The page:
Were the Oscars Too White?

The Oscars – the most iconic awards ceremony for film known around the globe. It is usually the most diverse, as well, but times change. “Welcome to the 87th Oscars,” host Neil Patrick Harris said to open up the show. “Tonight, we honor Hollywood’s best and whitest. Sorry… brightest.” Controversy over this white-dominated awards ceremony has sparked the anger of many viewers, claiming that it’s a “whitewash”. However, their anger is definitely not out of place- all the nominees for lead and supporting actors and actresses were white for the first time since 1998. For seventeen years the Oscars have held a diverse pool of those nominated, but the streak has reached its cutoff.

Despite this, some people of color were nominated for certain awards other than the main categories. For example, Alejandro Gonzalez, who is Mexican, won a total of three awards for writing, directing, and producing the winning film “Birdman.” His friend Emmanuel Lubezki, also Mexican, won an award for the cinematography design of “Birdman” as well. Aside from them, two black musicians, John Legend and Common, won the best song award for “Glory” from the film “Selma.” Other than these wins from people of color, all other awards, from production design to sound editing, had white and mostly male winners. Even the presenter pool was more diverse than the nominees- 23 white and 12 of color.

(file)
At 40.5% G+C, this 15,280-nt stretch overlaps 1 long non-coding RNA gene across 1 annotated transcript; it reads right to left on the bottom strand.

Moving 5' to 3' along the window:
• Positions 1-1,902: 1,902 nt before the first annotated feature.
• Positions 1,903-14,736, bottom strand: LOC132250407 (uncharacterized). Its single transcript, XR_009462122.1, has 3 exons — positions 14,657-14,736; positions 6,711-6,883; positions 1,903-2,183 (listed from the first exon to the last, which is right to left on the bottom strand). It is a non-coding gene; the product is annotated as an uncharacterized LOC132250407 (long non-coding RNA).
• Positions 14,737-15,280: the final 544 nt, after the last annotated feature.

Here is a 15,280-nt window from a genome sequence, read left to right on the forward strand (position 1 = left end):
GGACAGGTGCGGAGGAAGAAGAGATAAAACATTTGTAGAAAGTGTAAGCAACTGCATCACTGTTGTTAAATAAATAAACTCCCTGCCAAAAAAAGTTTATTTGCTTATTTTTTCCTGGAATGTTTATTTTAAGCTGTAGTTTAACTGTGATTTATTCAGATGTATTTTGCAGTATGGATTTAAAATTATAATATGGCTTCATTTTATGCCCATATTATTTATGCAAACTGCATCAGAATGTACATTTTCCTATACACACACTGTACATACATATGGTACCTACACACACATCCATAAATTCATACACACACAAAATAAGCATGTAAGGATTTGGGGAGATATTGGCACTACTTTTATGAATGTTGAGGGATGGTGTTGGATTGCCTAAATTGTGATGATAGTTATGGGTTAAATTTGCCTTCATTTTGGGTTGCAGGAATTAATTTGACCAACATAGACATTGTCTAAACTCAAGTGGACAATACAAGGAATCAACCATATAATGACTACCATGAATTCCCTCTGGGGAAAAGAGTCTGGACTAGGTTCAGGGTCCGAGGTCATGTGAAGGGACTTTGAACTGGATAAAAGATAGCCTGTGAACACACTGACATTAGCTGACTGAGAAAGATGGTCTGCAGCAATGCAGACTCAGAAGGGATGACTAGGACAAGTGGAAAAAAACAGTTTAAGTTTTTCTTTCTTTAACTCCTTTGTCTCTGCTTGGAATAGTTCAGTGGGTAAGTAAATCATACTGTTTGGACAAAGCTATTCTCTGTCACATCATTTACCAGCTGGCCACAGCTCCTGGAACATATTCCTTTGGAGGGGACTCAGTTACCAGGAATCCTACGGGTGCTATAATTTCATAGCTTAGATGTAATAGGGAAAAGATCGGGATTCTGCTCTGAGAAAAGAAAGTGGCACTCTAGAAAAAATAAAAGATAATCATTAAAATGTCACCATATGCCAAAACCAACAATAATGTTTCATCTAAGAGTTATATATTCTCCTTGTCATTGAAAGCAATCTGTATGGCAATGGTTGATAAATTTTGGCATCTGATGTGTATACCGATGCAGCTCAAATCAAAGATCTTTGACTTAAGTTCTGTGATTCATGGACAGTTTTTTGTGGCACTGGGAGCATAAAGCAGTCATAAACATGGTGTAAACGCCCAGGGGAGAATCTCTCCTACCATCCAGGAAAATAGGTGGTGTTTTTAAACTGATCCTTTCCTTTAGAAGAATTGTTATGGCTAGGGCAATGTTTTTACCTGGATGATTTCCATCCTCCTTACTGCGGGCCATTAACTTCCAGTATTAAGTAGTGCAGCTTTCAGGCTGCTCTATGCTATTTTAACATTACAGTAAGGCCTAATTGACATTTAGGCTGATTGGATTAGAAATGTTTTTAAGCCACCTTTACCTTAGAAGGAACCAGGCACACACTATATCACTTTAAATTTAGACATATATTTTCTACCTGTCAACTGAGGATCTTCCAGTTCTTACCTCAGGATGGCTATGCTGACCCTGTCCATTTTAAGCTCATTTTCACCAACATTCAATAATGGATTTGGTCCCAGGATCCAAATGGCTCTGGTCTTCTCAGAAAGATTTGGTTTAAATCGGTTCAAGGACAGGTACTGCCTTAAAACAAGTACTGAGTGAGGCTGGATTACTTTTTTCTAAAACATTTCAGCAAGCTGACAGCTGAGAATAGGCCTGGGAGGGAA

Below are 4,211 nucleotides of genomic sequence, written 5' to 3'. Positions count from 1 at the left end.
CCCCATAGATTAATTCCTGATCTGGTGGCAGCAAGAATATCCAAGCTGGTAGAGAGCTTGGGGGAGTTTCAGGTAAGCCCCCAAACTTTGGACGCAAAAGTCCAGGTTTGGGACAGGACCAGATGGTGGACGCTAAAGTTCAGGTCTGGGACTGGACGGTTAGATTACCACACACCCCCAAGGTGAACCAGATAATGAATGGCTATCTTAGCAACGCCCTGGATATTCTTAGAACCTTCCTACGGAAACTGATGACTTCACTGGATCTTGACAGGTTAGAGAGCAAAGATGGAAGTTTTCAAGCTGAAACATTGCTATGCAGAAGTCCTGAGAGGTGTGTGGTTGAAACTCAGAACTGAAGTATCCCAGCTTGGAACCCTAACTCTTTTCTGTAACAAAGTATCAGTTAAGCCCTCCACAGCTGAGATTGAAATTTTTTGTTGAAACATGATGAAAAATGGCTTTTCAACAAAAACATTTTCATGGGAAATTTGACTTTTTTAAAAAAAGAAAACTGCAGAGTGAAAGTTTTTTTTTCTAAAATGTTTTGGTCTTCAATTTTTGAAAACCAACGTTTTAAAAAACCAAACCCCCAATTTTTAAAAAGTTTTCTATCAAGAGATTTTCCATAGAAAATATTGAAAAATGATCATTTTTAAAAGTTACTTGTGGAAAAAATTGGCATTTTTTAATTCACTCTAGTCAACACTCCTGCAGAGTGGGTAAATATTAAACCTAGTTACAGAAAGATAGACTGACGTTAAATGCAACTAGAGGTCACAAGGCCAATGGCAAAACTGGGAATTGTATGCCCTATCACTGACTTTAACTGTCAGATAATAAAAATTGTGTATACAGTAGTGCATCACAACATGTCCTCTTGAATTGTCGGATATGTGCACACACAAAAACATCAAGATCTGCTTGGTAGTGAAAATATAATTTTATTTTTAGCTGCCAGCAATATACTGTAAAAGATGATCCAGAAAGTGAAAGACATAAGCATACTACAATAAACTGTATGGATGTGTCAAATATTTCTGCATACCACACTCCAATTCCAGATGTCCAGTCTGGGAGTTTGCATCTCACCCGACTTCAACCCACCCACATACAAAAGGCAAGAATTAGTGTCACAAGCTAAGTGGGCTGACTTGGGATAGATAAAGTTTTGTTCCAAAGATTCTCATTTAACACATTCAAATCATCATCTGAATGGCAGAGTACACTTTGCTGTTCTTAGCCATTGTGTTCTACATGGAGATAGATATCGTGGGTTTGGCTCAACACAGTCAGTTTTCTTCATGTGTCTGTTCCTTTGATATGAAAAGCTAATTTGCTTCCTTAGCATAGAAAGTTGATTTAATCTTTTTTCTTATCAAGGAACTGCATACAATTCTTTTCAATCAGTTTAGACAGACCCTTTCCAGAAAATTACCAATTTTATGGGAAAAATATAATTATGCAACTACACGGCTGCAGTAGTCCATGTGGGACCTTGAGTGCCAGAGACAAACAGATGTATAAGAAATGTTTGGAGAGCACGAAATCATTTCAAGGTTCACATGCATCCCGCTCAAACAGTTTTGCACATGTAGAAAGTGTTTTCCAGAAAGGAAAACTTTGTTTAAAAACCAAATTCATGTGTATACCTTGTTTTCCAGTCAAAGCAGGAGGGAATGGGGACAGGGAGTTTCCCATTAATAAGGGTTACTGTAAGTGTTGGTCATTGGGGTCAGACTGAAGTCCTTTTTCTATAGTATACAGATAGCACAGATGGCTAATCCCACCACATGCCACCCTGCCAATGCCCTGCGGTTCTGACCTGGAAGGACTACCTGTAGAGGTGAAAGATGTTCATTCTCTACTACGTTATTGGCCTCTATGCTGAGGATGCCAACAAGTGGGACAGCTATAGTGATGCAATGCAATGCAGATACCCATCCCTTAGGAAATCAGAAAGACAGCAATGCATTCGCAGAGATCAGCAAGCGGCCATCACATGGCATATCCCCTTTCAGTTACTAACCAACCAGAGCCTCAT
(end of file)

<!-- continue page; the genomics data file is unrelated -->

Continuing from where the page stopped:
The criticism for this night’s performance has all been based off of facts which truly exemplify the idea that this year’s ceremony was a whiteout.

 

Megan McKern, Staff Writer

Sophomore Megan McKern is a staff writer for the 2014-2015 Colonel. She participates in GSA, fencing, and the indoor soccer team.

 

Author: thecolonel306

The Colonel is Ledyard High School's award-winning news magazine, serving as the student voice of LHS for almost 50 years.

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